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Liquor needs same treatment as tobacco

Lexi Blankenfeld

Liquor needs same treatment as tobacco

October 6, 2017

When the United States was founded, two of the most important elements in society were alcohol and tobacco. After years, this has stayed true. But the perception of each has greatly shifted, as the advertising style of each displays.

Tobacco has been a staple in Americans’ lives since the Revolutionary War. The first American tobacco ad appeared in a New York paper in 1789. Soon before the Civil War, scientist began to discover the dangers of tobacco and nicotine, but these discoveries did not slow the tobacco industry’s growth.

By the early 1900’s, the tobacco industry had exploded. Major tobacco corporations like Camel and Marlboro were created. These companies thrived during the World Wars, causing cigarettes to be rationed like food. But with the tobacco industry boom came more research into cigarettes’ dangers.

In 1964, the Surgeon General released a report on the dangers of cigarettes. The report caused the government to begin regulating tobacco advertising. In 1970, President Reagan enacted the Public Health Cigarette Smoking Act, which was created to help end smoking. It banned advertisements for tobacco on the radio and television as well as adding warning labels to cigarette cartons. By 1996, further restrictions were placed on tobacco advertising include limits on locations where cigarettes can be sold and which magazines cigarettes can be advertised in.

But alcohol also had its dark past. Liquor was considered the root of many social issues such as poverty and domestic abuse. The rise of these issues in the 1910’s sparked the Prohibition’ creation in 1920.

These issues did not dissolve with the ban on alcohol, so the ban was removed in 1933.

Following the Prohibition, alcohol was regulated mainly by the states. States could make their own policies on liquor, including setting their own drinking age and advertising policies.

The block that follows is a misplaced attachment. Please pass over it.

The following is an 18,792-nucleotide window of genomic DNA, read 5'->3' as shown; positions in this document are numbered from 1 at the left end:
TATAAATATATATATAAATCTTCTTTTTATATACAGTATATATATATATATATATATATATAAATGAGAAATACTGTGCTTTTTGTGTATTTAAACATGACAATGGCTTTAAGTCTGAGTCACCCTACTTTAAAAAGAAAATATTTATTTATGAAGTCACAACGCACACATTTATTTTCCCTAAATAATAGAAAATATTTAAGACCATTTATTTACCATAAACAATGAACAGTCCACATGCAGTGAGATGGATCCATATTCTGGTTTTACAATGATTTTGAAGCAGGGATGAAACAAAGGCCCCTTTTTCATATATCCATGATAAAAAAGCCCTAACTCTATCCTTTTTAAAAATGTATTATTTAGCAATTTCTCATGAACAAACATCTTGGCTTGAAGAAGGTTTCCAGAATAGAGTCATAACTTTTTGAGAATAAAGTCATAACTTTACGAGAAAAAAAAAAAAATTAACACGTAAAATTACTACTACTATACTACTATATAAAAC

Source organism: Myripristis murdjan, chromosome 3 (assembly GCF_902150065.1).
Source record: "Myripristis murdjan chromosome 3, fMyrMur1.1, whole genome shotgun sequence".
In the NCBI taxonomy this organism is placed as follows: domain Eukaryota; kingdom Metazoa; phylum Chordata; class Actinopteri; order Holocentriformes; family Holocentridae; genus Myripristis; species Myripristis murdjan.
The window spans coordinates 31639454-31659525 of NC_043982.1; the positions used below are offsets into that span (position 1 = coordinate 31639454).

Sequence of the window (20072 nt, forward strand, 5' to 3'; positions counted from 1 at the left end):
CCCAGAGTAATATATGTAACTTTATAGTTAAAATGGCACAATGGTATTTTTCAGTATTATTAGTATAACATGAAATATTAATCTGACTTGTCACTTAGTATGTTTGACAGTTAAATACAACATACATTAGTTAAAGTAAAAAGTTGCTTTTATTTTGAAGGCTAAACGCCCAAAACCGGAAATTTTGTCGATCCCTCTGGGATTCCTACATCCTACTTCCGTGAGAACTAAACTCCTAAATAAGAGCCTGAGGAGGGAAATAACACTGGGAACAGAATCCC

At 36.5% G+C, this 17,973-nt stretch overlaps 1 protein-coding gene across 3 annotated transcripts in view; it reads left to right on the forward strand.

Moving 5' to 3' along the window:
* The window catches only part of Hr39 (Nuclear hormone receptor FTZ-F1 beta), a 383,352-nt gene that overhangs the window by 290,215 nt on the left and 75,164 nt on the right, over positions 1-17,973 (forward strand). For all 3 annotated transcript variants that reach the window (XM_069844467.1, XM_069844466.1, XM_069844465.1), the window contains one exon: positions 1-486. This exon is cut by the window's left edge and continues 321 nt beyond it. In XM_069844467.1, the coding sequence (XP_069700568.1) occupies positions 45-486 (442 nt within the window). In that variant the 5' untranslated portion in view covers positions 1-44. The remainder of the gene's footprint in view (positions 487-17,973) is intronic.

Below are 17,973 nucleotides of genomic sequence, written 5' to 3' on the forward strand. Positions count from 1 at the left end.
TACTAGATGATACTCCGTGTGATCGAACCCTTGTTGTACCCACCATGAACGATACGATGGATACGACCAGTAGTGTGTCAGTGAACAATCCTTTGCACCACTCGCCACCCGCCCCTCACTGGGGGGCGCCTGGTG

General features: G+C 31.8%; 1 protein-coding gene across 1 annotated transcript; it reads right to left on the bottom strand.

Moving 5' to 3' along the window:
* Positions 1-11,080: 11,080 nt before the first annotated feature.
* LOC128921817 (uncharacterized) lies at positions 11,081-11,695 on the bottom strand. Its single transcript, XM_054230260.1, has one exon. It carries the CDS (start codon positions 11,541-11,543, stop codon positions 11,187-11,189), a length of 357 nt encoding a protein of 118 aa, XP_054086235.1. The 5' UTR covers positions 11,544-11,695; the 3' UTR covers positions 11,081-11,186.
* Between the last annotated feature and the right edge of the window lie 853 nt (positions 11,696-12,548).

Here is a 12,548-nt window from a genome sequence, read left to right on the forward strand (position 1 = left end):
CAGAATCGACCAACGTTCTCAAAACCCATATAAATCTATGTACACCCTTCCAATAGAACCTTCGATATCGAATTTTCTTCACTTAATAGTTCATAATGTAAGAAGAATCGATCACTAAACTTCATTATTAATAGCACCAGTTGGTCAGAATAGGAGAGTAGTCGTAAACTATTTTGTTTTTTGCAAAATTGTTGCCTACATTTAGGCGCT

Eventually the federal government implemented baseline regulations for television advertisements, such as 70% of viewers must be over the legal drinking age to advertise alcohol. But these policies are much looser than those on tobacco advertisement. The main regulations for liquor advertising pertain to children’s perception of liquor.

But the restrictions on advertising impacts the amount of people that use each substance.

With the limited amount of advertising, less people are starting to smoke. Since 1976 the tobacco rate has gone significantly down, dropping from 30 percent of high school seniors smoking regularly to a mere 6 percent.

With harsh restrictions on advertisements, less people are exposed to tobacco which helps reduce the number of new users.

On the other hand, the number of new drinkers has gone up. Over 7.7 million people ages 12-20 report drinking in the last month, and 90 percent of this drinking is binge drinking.

This spike in underage drinking is tied back to the amount of liquor advertising there is. Because young people see liquor ads across multiple mediums, they are more inclined to start drinking simply because they are more exposed to it.

This spike clearly shows that the advertising matters. If the government wishes to reduce the use of alcohol, advertising restrictions like those on tobacco need to be implemented. The declined use of tobacco proves that reduced advertising helps reduce the number of users. If alcohol and tobacco kill roughly the same amount of people each year, they should be treated the same, and therefore advertised the same.

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